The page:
Just when I thought it was safe to go back to the barber's – the asymmetrical haircut is back.
I spent most of December with a baldy bit behind by right ear thanks to the spot of light brain surgery I underwent on the first day of advent. It grew back quite quickly, but the rest of it insisted on racing ahead, leaving me looking weirdly unbalanced. Moreso than usual, I mean.
Problem was that having someone gouge a hole in the side of my head, however skilfully, had left me more than a tad sensitive about letting anyone anywhere near the wound. In nerve-twanging, get-off-or-I'll-kill-you-where-you-stand kind of a way. Suddenly everyone wanted to dispense Christmas hugs on that side and, frankly, it was giving me the screams.
So professional hairdressery was out of the question. Once the bald patch had grown back a bit I did shorten off the left side a little with some beard clippers I've owned since a best-forgotten goatee project, but it left the top piled oddly high and fluffy and creepily reminiscent of an even better-forgotten Eighties adventure in coiffurey. Still, it was cold, I could wear a hat. Then I only looked like a stalker.
Anyway, a couple of weeks ago, I decided I was starting to frighten shop assistants and the wound was now touchable enough for me to seek professional help. I even decided to forgo my ten-minute, ten-quid usual and go to a proper hairdresser with clean floors and sharp scissors and stuff. My thinking was that in the comfort of a well-lit, tidy salon with trained trimmers I could explain that I was only six weeks past a head operation and was still undergoing radiotherapy, and that they would need to be very, very careful and ideally not touch my scar at all. The hairdresser listened very attentively, agreed that none of this would be a problem, then passed me off to a girl of about 12 who proceeded to scald my scalp and scrub it down with highly perfumed Swarfega before passing me back to her older colleague who spent the next half-hour prodding my wound with a variety of instruments I can only imagine were last popular among inquisitive clergymen in mediaeval Spain, before charging me £22 for much the same haircut I always have.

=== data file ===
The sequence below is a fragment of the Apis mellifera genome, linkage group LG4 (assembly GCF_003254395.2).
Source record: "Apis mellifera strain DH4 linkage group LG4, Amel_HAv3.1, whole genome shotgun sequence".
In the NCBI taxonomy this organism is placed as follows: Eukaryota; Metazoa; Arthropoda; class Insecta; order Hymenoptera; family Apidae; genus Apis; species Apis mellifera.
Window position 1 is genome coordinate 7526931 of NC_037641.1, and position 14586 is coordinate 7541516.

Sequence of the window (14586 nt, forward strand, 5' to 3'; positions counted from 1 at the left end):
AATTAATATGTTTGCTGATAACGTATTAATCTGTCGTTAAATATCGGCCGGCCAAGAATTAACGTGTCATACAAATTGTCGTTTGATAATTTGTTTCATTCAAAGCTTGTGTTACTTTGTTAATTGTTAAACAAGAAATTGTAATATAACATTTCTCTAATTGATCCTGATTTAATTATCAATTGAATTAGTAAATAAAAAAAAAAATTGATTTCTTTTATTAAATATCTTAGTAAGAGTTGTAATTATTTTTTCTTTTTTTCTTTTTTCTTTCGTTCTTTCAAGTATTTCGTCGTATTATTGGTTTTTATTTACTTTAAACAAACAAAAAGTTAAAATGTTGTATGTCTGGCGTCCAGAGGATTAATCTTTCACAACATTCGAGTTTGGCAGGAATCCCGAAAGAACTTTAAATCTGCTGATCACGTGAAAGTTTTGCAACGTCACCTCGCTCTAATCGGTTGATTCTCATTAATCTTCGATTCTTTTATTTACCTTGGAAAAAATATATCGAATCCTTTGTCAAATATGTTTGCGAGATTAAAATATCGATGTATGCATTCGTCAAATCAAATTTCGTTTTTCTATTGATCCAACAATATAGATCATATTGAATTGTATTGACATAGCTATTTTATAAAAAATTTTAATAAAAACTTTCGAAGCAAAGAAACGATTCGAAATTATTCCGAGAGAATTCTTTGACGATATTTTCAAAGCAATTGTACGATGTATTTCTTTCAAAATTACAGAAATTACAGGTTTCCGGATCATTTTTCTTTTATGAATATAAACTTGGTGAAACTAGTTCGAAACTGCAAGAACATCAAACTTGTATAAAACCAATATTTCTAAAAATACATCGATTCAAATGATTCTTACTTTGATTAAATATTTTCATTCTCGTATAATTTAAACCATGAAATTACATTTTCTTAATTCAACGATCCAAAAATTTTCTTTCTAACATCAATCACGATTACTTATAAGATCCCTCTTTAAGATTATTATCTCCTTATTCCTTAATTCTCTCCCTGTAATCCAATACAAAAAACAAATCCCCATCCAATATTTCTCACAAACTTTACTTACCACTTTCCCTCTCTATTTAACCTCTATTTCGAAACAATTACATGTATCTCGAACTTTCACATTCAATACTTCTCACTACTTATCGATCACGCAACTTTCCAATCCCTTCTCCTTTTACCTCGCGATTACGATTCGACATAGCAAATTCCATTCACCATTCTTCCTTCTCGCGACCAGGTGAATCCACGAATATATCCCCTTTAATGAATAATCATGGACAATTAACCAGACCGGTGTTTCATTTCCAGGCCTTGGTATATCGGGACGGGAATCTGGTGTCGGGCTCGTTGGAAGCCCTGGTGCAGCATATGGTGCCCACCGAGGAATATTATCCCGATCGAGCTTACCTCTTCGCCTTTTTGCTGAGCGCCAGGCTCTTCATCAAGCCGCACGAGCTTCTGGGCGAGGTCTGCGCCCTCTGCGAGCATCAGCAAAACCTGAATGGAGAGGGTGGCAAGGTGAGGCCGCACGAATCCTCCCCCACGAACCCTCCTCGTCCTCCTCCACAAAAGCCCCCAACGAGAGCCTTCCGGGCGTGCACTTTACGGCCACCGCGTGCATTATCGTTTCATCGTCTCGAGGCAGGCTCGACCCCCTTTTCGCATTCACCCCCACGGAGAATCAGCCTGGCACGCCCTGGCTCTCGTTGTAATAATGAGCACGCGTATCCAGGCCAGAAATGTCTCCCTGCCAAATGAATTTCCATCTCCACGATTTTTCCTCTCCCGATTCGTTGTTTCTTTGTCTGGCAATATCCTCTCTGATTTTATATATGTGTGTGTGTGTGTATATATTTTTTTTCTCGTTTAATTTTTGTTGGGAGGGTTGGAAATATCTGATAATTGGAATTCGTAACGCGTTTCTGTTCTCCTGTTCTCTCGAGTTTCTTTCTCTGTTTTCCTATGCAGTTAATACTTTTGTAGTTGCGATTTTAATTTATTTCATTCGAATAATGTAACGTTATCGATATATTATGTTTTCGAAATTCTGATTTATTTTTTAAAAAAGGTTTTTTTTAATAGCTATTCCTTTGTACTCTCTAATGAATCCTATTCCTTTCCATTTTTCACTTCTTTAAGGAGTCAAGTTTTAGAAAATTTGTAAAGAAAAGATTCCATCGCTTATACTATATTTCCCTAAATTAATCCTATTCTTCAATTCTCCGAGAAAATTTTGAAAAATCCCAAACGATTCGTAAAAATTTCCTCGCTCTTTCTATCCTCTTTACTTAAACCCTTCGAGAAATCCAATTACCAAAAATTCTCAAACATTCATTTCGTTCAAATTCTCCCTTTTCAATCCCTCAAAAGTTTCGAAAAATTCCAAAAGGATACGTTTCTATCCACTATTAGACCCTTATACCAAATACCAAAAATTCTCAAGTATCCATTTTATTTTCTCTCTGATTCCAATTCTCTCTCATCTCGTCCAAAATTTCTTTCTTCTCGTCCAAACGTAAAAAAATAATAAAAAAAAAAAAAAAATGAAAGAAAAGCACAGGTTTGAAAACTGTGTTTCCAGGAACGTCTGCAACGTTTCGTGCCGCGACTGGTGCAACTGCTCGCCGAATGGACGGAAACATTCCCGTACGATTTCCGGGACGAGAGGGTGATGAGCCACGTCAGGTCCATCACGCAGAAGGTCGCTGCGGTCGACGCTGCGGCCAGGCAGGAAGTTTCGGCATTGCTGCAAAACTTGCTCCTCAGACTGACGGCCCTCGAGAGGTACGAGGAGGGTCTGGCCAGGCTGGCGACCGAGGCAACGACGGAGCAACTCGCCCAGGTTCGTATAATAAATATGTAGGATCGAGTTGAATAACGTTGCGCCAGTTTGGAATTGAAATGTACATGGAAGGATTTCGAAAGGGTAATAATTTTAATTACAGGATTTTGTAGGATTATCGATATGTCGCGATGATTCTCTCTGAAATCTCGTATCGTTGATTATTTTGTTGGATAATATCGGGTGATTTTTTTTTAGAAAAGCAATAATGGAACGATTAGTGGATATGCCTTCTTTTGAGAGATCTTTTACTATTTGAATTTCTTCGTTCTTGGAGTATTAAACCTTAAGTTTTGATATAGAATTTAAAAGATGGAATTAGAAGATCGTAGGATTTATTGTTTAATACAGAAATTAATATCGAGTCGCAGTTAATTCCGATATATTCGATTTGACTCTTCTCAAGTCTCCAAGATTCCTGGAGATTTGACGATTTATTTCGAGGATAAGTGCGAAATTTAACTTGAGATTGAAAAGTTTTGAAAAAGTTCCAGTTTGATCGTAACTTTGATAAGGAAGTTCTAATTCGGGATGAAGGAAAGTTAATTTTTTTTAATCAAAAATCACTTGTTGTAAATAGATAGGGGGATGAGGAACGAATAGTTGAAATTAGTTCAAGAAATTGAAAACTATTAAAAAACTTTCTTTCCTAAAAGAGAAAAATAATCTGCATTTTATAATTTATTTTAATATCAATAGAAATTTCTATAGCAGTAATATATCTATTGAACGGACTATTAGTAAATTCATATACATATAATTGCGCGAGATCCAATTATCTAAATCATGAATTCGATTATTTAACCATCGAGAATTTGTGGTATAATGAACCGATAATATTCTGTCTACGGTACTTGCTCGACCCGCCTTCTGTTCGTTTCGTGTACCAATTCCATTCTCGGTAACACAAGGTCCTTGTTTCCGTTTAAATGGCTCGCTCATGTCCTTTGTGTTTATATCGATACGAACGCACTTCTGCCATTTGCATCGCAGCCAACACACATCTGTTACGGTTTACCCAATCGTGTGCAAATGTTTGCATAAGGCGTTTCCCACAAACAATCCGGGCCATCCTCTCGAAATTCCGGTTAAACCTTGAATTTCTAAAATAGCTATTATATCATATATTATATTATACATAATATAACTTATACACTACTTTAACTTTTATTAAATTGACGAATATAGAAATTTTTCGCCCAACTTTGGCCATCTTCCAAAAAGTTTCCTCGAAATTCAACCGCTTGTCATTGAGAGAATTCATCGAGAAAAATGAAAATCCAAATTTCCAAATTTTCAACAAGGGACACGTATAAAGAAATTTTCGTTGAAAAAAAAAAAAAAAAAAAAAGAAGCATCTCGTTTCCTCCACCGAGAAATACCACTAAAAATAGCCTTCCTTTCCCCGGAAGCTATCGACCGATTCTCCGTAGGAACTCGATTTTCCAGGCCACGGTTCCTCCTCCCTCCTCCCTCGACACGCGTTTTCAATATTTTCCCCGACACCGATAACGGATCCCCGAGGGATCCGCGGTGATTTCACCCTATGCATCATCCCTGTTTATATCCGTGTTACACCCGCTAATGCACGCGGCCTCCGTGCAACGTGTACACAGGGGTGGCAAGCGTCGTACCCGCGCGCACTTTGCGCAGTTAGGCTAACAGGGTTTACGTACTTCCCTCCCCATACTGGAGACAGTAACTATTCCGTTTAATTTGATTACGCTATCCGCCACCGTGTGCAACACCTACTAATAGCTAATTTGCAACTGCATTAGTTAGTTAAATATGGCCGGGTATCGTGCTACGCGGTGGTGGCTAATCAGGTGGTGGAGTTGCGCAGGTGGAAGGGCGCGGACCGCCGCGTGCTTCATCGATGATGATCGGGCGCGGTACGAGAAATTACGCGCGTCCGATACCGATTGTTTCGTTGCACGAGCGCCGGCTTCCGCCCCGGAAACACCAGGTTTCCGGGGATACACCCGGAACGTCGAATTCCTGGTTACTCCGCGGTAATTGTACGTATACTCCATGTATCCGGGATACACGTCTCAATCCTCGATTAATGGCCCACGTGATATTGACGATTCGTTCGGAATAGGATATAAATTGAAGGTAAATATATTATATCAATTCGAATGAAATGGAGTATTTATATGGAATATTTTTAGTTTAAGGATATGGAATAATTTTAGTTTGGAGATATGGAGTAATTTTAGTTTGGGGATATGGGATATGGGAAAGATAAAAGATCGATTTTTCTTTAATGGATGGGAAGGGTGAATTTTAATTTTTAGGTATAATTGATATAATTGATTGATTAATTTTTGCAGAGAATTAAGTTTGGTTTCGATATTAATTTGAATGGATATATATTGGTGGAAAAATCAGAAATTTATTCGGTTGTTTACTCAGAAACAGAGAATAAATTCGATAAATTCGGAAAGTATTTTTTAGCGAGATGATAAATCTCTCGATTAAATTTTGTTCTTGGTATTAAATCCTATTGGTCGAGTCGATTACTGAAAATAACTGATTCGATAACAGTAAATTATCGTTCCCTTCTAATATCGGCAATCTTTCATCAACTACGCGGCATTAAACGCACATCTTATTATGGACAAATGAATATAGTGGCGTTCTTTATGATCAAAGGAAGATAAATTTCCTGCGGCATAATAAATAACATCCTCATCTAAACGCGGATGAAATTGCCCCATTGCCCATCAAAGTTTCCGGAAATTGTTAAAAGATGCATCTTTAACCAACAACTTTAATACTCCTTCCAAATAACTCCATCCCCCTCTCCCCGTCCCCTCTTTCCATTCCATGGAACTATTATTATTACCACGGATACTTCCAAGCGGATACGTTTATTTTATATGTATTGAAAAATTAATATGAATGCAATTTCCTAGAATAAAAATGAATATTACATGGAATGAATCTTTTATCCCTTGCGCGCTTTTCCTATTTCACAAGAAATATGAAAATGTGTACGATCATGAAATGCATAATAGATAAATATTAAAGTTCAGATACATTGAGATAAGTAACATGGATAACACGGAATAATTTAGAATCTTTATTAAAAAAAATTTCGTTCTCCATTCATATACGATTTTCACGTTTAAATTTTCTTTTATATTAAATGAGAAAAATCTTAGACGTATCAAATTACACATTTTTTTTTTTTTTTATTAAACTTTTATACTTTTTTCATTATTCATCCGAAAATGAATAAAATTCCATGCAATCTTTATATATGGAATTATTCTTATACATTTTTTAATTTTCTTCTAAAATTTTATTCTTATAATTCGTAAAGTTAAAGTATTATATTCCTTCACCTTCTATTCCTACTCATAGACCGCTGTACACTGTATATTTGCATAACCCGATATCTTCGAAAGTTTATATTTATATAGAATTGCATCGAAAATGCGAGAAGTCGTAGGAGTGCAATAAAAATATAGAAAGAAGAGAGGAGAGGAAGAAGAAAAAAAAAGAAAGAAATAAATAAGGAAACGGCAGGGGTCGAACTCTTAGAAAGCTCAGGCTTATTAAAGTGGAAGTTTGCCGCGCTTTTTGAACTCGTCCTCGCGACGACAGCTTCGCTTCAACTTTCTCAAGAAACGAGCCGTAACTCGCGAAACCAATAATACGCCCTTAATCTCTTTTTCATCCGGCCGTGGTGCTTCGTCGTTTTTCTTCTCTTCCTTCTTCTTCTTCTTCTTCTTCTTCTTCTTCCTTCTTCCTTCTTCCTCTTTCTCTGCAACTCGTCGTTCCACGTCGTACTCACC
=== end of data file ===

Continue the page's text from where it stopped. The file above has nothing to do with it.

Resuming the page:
I felt really, really sick, and not just about the £22 (men seem to understand this, women don't seem to get why that's a problem) and went home to sip gingerly at a glass of water and try not to vomit. This was my last goodish day before the episode I described in the last blog entry which led to me being put back on steroids (still going great, thanks for asking) so that may not have been entirely to do with the haircut. But it was bloody horrible.
And now, just under a fortnight later, my patch of thatch is falling out again, in exactly the same place as was shaved before because that's where they're shining the daily death-rays. I'm told I might also go a bit thin on top, because they're also beaming some radiation in that way, just for luck (actually, it's because they direct in multiple, weak beams which converge on the naughty spot to deliver a combined payload there but cause less damage along their own individual paths rather than just one, powerful beam which would cauterise everything along its route: it's a good thing).
Still, at least I've been told it probably won't go all patchy, so with a bit of luck I won't have to shave my head entirely. I have no problem with the Kojak look, it's just that what with my operation scar and another one dating back to a bizarre drinking incident circa 1990 involving a hanging basket in a pub, it might just leave me looking like I've recently escaped from a vivisectionist.
And it might become symmetrical, again. The beams have to come out somewhere, and their point of egress of choice is the exact same space on the other side of my head, so I may end up with a shaved at both sides look, another back-to-the-Eighties do.
Apparently that's fashionable again. Who's willing to join me on the cutting edge?
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